According to CBS News, on the night of July 17, a search warrant was executed "concerning the murder" of Shakur at the home of Duane "Keffe D" Davis, who is reportedly one of the last living eyewitnesses to the rapper’s murder, although the couples' faces are blurred in the footage.
In the video, the authorities call over a bullhorn for anyone in the home to exit immediately.
“This is the Las Vegas Metropolitan police department, we have a search warrant for the residence, you need to come out with your hands up," the officers repeatedly say.
“Open the front door, we have a search warrant, come out with your hands up, go head and open up that door," they continued. "Walk back to the sound of my voice."
In another video, one officer was on the phone with the woman inside the home and he asked her to exit through the garage and remain calm.
"I want you to stay on the phone with me," the officer told her. "Open up that door, OK?"
"Please don't shoot me," the woman is heard saying in response.
Moments later, the couple emerged from the garage and walked slowly down the driveway to turn themselves over to the officers.
"Who you looking for? Me?" the man asked as the police zip-tied his hands behind his back.
When the officers asked the man for his name, the audio of the video was cut off as he gave his answer. He informed the officers that he was alone with his wife inside the home.
While the footage does not show the actual police search, the authorities seized several items from the homes including magazine articles featuring Tupac as the main subject, computers, hard drives, and pictures from the 1990s that reportedly show individuals who may be connected to the killing, and a copy of Davis' book, Compton Street Legend.
In the autobiography, Davis first disclosed his alleged involvement in Tupac's murder in a closed-door meeting with federal and local authorities in 2010. At the time, he was facing life in prison on drug charges before consenting to speak with law enforcement.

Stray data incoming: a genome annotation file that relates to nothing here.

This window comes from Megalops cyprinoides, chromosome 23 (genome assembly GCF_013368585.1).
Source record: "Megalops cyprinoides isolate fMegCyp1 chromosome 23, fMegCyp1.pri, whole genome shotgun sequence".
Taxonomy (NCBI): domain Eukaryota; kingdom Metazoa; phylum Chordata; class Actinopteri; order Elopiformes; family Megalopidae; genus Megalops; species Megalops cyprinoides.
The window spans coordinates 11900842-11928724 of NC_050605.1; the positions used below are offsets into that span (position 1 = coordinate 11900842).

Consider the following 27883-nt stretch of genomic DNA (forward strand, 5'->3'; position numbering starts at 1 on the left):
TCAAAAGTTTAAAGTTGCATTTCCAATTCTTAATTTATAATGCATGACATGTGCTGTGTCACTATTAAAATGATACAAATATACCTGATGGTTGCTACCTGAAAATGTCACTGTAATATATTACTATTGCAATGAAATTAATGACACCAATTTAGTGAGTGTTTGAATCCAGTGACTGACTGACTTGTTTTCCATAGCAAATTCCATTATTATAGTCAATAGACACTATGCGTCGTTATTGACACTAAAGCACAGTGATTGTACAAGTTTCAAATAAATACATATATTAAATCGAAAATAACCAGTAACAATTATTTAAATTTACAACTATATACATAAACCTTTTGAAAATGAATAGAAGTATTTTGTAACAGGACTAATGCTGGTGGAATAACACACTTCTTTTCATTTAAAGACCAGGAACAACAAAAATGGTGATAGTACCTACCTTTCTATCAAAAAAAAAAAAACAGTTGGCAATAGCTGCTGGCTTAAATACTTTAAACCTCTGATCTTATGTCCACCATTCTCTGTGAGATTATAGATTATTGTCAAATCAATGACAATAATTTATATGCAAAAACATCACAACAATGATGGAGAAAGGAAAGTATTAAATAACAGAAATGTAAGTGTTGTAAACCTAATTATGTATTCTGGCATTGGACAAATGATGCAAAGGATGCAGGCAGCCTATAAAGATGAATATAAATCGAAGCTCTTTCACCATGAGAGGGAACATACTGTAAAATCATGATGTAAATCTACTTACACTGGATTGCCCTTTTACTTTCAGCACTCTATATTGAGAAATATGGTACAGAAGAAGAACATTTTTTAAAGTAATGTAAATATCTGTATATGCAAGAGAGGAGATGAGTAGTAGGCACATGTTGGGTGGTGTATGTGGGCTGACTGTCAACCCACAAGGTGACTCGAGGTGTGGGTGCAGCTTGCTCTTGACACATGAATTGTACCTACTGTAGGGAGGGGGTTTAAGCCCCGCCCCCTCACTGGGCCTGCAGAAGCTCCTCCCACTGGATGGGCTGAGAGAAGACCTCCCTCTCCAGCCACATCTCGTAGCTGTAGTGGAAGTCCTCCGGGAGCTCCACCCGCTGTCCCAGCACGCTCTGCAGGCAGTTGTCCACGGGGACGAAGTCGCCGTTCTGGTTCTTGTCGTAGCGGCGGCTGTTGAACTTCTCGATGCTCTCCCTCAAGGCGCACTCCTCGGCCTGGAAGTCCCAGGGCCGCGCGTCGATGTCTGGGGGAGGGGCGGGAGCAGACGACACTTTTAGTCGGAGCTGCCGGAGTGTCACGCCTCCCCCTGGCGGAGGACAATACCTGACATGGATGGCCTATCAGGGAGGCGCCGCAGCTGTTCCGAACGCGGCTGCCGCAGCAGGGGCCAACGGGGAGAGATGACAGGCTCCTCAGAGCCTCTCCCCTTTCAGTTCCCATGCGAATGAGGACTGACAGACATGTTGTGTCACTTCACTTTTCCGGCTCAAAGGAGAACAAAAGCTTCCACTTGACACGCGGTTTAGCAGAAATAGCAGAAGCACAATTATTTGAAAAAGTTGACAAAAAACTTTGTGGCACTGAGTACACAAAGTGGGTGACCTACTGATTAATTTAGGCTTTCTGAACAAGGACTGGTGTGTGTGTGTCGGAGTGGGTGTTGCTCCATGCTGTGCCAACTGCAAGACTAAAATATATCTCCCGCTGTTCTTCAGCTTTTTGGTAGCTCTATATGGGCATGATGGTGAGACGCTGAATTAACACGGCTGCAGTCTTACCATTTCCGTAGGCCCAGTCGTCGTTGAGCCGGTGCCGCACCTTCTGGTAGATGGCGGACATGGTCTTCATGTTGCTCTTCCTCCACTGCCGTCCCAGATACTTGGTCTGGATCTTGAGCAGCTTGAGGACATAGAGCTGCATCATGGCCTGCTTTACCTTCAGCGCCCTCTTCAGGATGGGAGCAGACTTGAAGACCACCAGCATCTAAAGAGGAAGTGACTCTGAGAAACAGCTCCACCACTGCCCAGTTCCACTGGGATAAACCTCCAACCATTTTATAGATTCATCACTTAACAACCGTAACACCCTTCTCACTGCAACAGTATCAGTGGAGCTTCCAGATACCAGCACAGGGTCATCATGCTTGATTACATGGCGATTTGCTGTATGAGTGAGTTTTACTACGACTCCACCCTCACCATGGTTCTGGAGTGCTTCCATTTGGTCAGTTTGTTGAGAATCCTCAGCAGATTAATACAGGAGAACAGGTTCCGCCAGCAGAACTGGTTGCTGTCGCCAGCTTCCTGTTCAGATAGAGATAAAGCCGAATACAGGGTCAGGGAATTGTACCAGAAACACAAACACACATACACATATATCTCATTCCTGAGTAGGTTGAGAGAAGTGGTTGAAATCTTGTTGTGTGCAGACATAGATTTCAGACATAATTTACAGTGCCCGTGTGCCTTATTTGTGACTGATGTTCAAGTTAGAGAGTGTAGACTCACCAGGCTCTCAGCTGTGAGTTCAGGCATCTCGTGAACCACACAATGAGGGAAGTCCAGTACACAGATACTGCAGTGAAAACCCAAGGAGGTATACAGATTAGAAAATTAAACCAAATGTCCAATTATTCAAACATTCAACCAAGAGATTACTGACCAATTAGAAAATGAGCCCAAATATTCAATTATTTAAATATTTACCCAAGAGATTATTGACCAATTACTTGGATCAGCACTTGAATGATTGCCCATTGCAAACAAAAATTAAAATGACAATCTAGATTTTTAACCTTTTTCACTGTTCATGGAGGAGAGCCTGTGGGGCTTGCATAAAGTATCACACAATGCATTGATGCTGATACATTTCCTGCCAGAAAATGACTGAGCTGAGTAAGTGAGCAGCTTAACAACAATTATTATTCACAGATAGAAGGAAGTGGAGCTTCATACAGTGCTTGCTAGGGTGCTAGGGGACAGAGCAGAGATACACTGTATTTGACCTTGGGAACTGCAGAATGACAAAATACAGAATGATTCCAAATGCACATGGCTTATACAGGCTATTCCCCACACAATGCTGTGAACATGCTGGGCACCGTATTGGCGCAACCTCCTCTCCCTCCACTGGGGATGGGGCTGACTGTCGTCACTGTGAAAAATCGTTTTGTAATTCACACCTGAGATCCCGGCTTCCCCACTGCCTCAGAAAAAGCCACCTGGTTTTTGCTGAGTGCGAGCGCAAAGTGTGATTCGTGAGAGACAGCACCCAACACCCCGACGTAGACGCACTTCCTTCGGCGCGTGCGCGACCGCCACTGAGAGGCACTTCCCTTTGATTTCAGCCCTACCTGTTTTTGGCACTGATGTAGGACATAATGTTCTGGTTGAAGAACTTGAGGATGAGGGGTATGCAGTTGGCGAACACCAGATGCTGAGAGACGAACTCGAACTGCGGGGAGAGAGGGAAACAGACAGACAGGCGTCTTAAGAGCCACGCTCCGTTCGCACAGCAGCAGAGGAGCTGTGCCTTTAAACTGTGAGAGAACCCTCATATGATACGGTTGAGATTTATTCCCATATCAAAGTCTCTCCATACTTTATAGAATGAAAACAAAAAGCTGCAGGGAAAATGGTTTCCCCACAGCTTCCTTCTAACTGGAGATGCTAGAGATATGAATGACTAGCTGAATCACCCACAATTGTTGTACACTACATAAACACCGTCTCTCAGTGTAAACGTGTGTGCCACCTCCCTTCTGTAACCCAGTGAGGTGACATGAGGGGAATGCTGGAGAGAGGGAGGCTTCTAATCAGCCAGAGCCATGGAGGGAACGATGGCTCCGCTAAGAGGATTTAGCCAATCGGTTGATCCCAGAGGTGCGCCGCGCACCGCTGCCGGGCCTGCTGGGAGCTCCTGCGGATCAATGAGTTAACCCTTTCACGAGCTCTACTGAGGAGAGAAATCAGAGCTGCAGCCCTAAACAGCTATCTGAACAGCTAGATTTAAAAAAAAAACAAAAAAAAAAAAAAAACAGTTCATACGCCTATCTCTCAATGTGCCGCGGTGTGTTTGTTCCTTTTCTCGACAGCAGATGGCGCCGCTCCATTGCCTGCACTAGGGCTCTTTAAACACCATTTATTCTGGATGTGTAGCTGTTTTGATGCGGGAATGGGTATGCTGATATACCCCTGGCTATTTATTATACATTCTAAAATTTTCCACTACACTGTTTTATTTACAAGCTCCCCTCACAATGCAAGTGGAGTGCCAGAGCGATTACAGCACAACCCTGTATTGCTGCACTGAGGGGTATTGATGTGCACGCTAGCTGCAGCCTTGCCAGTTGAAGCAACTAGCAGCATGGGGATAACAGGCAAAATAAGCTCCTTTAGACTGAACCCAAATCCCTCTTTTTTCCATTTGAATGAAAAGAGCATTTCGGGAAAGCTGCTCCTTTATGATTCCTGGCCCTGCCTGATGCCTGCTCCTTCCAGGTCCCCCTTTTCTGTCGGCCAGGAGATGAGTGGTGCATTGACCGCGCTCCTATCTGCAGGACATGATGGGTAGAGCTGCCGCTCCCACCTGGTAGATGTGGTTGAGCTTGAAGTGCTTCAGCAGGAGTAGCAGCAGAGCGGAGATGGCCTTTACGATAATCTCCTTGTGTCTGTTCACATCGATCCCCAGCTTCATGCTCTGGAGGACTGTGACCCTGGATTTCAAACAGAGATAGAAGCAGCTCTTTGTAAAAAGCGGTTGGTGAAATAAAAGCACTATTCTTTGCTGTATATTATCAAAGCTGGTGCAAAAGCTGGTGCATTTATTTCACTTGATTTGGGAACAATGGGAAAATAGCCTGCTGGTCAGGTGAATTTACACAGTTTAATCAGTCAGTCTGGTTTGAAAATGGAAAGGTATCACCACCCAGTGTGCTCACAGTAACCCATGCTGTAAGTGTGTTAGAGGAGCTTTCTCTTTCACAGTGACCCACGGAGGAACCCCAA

"They promised they would shred the indictment and stop the grand jury if I helped them out," Davis wrote.
On September 7, 1996, Shakur was killed in a drive-by shooting on the Las Vegas strip as he rode as a passenger with then-Death Row Records CEO Marion "Suge" Knight. The two were leaving the MGM Grand following the Mike Tyson-Bruce Seldon heavyweight championship fight.
Knight’s black BMW was stopped at a red light at East Flamingo Road and Koval Lane on the Las Vegas Strip, a white Cadillac pulled up to the vehicle and opened fire, striking Shakur multiple times.
Six days later, Shakur died at the University Medical Center of Southern Nevada.
More than 20 years ago, Duane "Keffe D" Davis reportedly confessed to his involvement in Shakur’s killing to the Los Angeles Police Department.
Davis also claimed that his nephew, Orlando Anderson, shot and killed Shakur, with a gun that he handed to him after the rapper and his entourage assaulted Anderson at the MGM Grand hotel. In 2019, Greg Kading, a retired LAPD homicide detective who investigated Shakur's death, said Davis should have been arrested. However, Anderson denied any involvement in Shakur’s death.
In May 1998, Anderson was killed in an unrelated gang shootout in Compton, Calif., according to The Los Angeles Times.
Considered one of the greatest rappers of all time, Shakur sold more than 75 million records worldwide with numerous multi-platinum albums including Me Against the World, All Eyez On Me, and The Don Killuminati: The 7 Day Theory.